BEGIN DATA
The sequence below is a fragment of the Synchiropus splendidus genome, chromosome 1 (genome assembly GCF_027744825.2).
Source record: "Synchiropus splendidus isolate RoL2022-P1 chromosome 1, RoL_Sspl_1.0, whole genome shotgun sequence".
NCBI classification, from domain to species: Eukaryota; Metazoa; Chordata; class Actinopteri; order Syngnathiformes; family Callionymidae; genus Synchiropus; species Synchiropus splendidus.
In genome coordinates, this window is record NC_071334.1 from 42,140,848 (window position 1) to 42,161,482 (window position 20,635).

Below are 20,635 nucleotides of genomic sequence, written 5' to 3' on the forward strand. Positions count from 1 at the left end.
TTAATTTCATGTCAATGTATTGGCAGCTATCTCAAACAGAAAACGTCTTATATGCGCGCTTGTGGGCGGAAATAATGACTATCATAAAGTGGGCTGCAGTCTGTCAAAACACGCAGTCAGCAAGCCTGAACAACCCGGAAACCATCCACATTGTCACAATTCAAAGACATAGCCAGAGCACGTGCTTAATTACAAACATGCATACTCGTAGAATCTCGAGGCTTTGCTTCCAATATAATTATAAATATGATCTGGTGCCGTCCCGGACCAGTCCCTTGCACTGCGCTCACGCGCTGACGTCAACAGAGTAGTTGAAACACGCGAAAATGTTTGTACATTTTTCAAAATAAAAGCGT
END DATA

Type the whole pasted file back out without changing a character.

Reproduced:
The sequence below is a fragment of the Synchiropus splendidus genome, chromosome 1 (genome assembly GCF_027744825.2).
Source record: "Synchiropus splendidus isolate RoL2022-P1 chromosome 1, RoL_Sspl_1.0, whole genome shotgun sequence".
NCBI classification, from domain to species: Eukaryota; Metazoa; Chordata; class Actinopteri; order Syngnathiformes; family Callionymidae; genus Synchiropus; species Synchiropus splendidus.
In genome coordinates, this window is record NC_071334.1 from 42,140,848 (window position 1) to 42,161,482 (window position 20,635).

Below are 20,635 nucleotides of genomic sequence, written 5' to 3' on the forward strand. Positions count from 1 at the left end.
TTAATTTCATGTCAATGTATTGGCAGCTATCTCAAACAGAAAACGTCTTATATGCGCGCTTGTGGGCGGAAATAATGACTATCATAAAGTGGGCTGCAGTCTGTCAAAACACGCAGTCAGCAAGCCTGAACAACCCGGAAACCATCCACATTGTCACAATTCAAAGACATAGCCAGAGCACGTGCTTAATTACAAACATGCATACTCGTAGAATCTCGAGGCTTTGCTTCCAATATAATTATAAATATGATCTGGTGCCGTCCCGGACCAGTCCCTTGCACTGCGCTCACGCGCTGACGTCAACAGAGTAGTTGAAACACGCGAAAATGTTTGTACATTTTTCAAAATAAAAGCGT